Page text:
We don’t know how many books they successfully made off with, or how many are still in the library; and some scrolls were accidentally destroyed by our archaeologists or their laborers. But the cache we recovered from the staging area still amounts to around 1800 papyri. That doesn’t mean 1800 scrolls (much less books; a single scroll is roughly one chapter of a book). Some 500 of that number are just charred fragments (which could belong to only a few scrolls, and in any case won’t get us even a whole chapter much less book), some 970 more are actual scrolls but so badly damaged that we won’t be able to recover their entire contents no matter what we do; and only about 340 are intact scrolls that we have a chance to fully recover. In all, this amounts to maybe 100-200 books (with 30-40 of them in recoverable condition). There were likely hundreds more. Of what we have, there is an Oxford Resource page, and an index that shows how few of these have even been identified, much less translated.
Most of what we have recovered appear to comprise one shelf in the magnate’s home library, containing numerous works of an otherwise little-known Epicurean philosopher, Philodemus of Gadara. And yes, that’s Gadara of the Gadarene swine. He hails from the very town Jesus supposedly visited (although Philodemus had already died the previous century). Much as the finds at Qumran did for Judaism, the Herculaneum texts of Philodemus changed a lot of what we think about ancient world, not just trivially (as I wrote about in a previous humor-piece), but even in weighty subjects like science and philosophy. For example, these works reference a lot more going on then in mathematics and logic than we knew about, including important studies of inductive logic and probability theory, even discussions of non-Euclidean geometry (see The Scientist in the Early Roman Empire, p. 60 n. 153). The remaining books in the cache are almost entirely from other Epicurean authors, and mostly on subjects in philosophy (Demetrius of Laconia; Polyaenus, Colotes and Metrodorus, all of Lampsacus; Polystratus and Carneiscus; Zeno of Sidon; even lost works of Epicurus himself). In fact many of these treatises are on logic and mathematics; and apart from one exception (which I will discuss shortly), the only non-Epicurean works identified in the cache so far are a few lost works of the famed Stoic Chrysippus, yet also touching on math and logic.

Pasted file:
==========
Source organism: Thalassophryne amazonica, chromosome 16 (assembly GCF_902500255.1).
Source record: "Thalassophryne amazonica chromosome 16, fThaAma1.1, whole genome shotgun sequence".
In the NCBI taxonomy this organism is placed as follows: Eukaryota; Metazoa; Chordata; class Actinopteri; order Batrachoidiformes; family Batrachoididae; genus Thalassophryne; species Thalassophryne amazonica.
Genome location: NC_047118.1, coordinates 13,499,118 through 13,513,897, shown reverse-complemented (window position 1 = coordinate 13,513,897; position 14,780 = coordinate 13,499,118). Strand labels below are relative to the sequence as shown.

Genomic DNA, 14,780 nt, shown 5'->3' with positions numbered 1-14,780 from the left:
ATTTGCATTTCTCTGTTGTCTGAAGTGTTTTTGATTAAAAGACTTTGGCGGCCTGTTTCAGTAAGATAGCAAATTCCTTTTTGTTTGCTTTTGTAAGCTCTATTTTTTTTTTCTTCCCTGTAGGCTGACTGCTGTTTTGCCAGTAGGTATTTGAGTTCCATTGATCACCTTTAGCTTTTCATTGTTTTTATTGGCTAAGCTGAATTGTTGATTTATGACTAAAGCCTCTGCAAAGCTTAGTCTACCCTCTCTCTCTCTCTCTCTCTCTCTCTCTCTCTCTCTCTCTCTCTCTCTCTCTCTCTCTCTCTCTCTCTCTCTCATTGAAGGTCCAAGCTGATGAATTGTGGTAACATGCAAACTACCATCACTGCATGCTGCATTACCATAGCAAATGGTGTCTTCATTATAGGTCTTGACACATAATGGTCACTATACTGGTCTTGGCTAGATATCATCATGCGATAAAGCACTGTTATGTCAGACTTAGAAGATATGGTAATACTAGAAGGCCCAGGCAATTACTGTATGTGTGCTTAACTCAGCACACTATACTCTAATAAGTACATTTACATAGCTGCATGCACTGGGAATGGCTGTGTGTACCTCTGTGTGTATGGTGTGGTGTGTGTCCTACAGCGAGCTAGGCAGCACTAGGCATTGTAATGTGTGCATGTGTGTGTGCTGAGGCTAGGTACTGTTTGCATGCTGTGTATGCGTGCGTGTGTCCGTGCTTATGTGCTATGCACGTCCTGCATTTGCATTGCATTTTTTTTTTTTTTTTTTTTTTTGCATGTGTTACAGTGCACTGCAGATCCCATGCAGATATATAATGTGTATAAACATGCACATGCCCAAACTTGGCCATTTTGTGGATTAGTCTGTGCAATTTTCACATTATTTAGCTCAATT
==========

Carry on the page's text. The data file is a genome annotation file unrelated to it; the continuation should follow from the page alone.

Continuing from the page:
All of which confirms the library shelved books by subject—and that we have only found a small fraction of that library.